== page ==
A lot of the people you meet aren’t Irish. Many tourists and a lot of the staff at the very nice Brooks Hotel come from elsewhere, in fact, a bartender told me that the second largest concentration of Polish people after Poland is Ireland—post-Celtic Tiger.
The Book of Kells resides at the Library of Trinity College. I bought the small MP3 wanna-be accoustaguide that is a bit of a challenge and consistently had me standing in the wrong place. The Book itself is written on vellum (calfskin), bound in four volumes and the pages on display are changed regularly. I saw one decorated page and two of script and enjoyed the exhibit that explains how the Book was created, monks’ marginal comments like “It’s cold in here”, how the pigments were obtained and so forth. Then came the real treat: the Long Room of the Old Library that stores 200,000 of the University’s oldest books. The vaulted ceiling replaced the original, flat one in the 1850s when the University had to make more space to house volumes. Around the perimeter of the room are busts of men (but of course) including greats like Shakespeare and Jonathan Swift as well as many I’d never heard of. A case holds what is said to be the oldest Irish harp in existence, dating from the 15th century.
At the Abbey Theater we saw a contemporary take on Wilde’s The Picture of Dorian Gray that had received raves although the man playing Gray left both of us cold. Fabulous costumes though and wonderful photos of Abbey greats on the walls to be observed at “the interval” when people race for drinks and coffee as if their lives depended on it.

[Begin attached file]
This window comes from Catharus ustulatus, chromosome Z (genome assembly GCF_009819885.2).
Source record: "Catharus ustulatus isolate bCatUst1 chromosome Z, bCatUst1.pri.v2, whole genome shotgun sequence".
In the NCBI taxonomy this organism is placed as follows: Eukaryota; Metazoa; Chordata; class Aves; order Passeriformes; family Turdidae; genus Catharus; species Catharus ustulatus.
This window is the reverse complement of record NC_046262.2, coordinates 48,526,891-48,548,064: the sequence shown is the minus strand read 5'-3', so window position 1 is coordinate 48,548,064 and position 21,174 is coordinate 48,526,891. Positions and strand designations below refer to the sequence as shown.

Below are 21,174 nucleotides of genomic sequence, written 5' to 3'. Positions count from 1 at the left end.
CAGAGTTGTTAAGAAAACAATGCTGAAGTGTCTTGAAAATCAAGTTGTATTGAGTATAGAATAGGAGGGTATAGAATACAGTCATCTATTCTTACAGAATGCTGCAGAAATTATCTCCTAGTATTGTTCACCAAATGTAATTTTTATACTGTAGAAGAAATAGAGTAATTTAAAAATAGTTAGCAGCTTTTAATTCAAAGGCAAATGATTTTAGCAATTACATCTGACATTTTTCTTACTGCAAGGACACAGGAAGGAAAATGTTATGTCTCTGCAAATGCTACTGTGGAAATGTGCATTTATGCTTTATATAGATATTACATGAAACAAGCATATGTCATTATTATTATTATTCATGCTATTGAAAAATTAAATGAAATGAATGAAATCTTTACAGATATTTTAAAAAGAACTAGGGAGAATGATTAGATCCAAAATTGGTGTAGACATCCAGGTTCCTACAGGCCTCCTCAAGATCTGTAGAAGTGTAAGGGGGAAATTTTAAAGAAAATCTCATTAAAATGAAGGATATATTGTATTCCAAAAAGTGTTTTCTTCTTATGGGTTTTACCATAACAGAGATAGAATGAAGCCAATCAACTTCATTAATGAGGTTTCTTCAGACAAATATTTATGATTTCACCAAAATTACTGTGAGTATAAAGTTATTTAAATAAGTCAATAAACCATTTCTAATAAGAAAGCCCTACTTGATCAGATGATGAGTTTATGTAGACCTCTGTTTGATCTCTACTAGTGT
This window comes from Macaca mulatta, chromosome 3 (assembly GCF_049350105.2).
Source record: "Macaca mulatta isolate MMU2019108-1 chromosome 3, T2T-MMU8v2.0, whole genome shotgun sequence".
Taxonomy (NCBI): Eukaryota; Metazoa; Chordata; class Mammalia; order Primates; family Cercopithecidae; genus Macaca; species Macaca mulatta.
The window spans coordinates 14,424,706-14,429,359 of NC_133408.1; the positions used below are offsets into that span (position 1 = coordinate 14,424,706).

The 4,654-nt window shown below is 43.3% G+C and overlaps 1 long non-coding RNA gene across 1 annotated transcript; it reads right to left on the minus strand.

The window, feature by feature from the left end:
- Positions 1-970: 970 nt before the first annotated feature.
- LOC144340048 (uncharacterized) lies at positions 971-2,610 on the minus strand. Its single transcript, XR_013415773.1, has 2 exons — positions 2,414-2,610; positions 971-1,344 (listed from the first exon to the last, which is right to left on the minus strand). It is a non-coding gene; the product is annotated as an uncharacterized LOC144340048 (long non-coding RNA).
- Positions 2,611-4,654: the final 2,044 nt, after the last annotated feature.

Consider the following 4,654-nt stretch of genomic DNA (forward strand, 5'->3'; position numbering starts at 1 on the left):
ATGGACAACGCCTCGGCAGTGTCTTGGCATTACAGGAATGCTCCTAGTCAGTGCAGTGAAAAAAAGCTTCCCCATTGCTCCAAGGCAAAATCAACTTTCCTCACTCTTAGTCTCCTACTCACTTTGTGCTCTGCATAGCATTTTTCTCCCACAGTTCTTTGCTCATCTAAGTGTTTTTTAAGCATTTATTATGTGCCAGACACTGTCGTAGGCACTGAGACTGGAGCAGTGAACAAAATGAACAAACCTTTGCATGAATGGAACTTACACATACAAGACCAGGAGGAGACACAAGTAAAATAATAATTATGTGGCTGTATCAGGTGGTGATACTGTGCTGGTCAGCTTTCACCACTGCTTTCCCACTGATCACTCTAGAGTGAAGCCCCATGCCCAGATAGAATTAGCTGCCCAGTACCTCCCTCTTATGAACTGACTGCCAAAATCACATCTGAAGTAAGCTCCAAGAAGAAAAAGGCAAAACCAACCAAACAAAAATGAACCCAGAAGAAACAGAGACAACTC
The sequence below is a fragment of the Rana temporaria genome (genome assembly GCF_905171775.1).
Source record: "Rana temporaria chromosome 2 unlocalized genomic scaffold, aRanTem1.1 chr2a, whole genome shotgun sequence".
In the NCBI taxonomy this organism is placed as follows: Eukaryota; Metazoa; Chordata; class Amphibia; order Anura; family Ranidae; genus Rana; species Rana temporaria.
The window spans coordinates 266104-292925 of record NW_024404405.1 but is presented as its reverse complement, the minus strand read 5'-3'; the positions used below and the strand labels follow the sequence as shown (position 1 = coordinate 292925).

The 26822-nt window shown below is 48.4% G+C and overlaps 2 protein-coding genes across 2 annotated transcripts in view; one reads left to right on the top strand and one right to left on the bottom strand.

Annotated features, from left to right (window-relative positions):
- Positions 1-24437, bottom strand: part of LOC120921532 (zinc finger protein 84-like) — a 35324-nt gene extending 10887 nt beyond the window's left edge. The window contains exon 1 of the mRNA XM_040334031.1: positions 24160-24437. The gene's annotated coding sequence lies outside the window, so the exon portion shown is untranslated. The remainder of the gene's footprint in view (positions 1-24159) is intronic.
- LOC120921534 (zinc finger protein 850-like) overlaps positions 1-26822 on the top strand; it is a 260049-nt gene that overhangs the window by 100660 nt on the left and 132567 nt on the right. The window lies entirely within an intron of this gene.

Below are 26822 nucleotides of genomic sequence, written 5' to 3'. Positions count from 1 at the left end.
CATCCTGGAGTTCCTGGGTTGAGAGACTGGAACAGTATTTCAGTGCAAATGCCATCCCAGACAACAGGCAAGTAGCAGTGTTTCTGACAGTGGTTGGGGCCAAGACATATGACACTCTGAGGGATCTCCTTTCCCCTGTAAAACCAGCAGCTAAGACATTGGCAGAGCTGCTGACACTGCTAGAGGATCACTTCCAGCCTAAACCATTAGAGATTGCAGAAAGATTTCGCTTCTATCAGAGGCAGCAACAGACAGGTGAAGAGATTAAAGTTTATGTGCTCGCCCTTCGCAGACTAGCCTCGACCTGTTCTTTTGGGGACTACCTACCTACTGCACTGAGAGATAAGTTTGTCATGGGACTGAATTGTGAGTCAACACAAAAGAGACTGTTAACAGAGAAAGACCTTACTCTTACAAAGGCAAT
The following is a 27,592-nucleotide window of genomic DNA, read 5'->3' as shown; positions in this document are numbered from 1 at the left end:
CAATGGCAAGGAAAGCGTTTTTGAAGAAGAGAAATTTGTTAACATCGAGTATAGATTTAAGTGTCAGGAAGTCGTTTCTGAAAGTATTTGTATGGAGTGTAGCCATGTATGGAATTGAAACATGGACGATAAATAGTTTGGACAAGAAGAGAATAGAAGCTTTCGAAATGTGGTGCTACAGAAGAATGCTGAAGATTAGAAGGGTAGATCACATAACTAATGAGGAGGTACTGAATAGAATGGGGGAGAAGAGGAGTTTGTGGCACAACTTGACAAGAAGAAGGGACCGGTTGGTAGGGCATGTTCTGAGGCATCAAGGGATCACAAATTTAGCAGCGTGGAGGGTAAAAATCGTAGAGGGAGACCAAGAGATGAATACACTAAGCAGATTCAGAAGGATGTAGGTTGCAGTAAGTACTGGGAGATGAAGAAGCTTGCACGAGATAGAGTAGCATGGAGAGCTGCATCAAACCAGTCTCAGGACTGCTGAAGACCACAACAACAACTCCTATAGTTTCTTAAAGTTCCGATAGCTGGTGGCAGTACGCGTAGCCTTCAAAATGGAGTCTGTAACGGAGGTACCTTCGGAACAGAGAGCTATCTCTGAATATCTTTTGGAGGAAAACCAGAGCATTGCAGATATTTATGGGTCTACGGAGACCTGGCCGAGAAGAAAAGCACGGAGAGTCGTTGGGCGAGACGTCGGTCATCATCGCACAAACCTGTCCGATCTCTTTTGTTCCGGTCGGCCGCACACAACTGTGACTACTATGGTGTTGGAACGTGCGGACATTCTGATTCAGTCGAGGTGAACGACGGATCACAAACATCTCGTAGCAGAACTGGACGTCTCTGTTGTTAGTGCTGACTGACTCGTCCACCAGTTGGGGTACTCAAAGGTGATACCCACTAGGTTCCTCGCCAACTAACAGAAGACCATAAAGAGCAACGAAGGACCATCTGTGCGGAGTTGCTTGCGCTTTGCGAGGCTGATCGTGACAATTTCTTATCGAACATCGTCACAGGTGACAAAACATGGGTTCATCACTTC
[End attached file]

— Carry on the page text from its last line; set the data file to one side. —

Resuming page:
One of our most memorable dinners was at The Winding Stair above a bookshop of the same name. The stair does indeed wind and the food is fabulous as is the view of the River Liffy right below. My appetizer was breast of wood pigeon served with beet cubes, hazelnuts and peas shoots drizzled with an Irish balsamic reduction. The sea bream that followed included roasted celeriac –celery root on our side of the pond. The waiters wear jeans, ties and aprons with red, green or blue stripes and are very professional. The chef knows his stuff.
It appears that roasting celeriac is just like roasting other veggies, per my fave Mark Bittman. He calls it “Baked” but that’s just another way of saying “roast.” All you need (besides love) is:
Celeriac –ask at a good veg market. See how big it is and figure number of servings from there. You may need four or five depending on how many you’re feeding.
Heat oven to 350.
Thoroughly wash whole celeriac and pat dry; brush the outside with olive oil, sprinkle liberally with coarse salt and bake for 1 to 2 hours (longer is usually better) until the outside is roasted and evenly crisp and the inside is tender. (Personally I’d peel it to get the uneven spots off)
Remove from the oven, cut up if you like (you can also sprinkle with more oil and salt) and serve. ( If you didn’t peel you can eat the skin.)
I’d serve this with lamb to stay in the Irish mode but it would also be terrific with a Thanksgiving turkey assuming you make enough.
Sláinte! (this is Gaelic for “cheers” or “health” and pronounced slahn-CHA—after 11 days I still had trouble getting it right.)